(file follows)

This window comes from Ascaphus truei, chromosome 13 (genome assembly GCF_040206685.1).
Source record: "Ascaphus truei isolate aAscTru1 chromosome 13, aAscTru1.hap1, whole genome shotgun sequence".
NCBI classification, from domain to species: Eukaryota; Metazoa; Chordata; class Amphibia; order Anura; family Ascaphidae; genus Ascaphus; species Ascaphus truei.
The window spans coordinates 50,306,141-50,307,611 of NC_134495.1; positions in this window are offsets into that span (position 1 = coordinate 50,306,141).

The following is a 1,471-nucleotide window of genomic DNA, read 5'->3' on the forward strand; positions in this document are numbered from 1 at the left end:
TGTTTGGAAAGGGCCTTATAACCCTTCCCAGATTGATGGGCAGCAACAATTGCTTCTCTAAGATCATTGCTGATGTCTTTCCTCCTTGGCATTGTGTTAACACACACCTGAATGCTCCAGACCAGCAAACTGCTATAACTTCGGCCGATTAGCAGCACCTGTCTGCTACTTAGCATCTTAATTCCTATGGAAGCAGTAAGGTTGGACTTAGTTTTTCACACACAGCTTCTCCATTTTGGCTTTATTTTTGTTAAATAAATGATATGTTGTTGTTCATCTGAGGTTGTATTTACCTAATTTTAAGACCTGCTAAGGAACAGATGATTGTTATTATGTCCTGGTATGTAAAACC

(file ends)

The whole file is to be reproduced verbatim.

This window comes from Ascaphus truei, chromosome 13 (genome assembly GCF_040206685.1).
Source record: "Ascaphus truei isolate aAscTru1 chromosome 13, aAscTru1.hap1, whole genome shotgun sequence".
NCBI classification, from domain to species: Eukaryota; Metazoa; Chordata; class Amphibia; order Anura; family Ascaphidae; genus Ascaphus; species Ascaphus truei.
The window spans coordinates 50,306,141-50,307,611 of NC_134495.1; positions in this window are offsets into that span (position 1 = coordinate 50,306,141).

The following is a 1,471-nucleotide window of genomic DNA, read 5'->3' on the forward strand; positions in this document are numbered from 1 at the left end:
TGTTTGGAAAGGGCCTTATAACCCTTCCCAGATTGATGGGCAGCAACAATTGCTTCTCTAAGATCATTGCTGATGTCTTTCCTCCTTGGCATTGTGTTAACACACACCTGAATGCTCCAGACCAGCAAACTGCTATAACTTCGGCCGATTAGCAGCACCTGTCTGCTACTTAGCATCTTAATTCCTATGGAAGCAGTAAGGTTGGACTTAGTTTTTCACACACAGCTTCTCCATTTTGGCTTTATTTTTGTTAAATAAATGATATGTTGTTGTTCATCTGAGGTTGTATTTACCTAATTTTAAGACCTGCTAAGGAACAGATGATTGTTATTATGTCCTGGTATGTAAAACC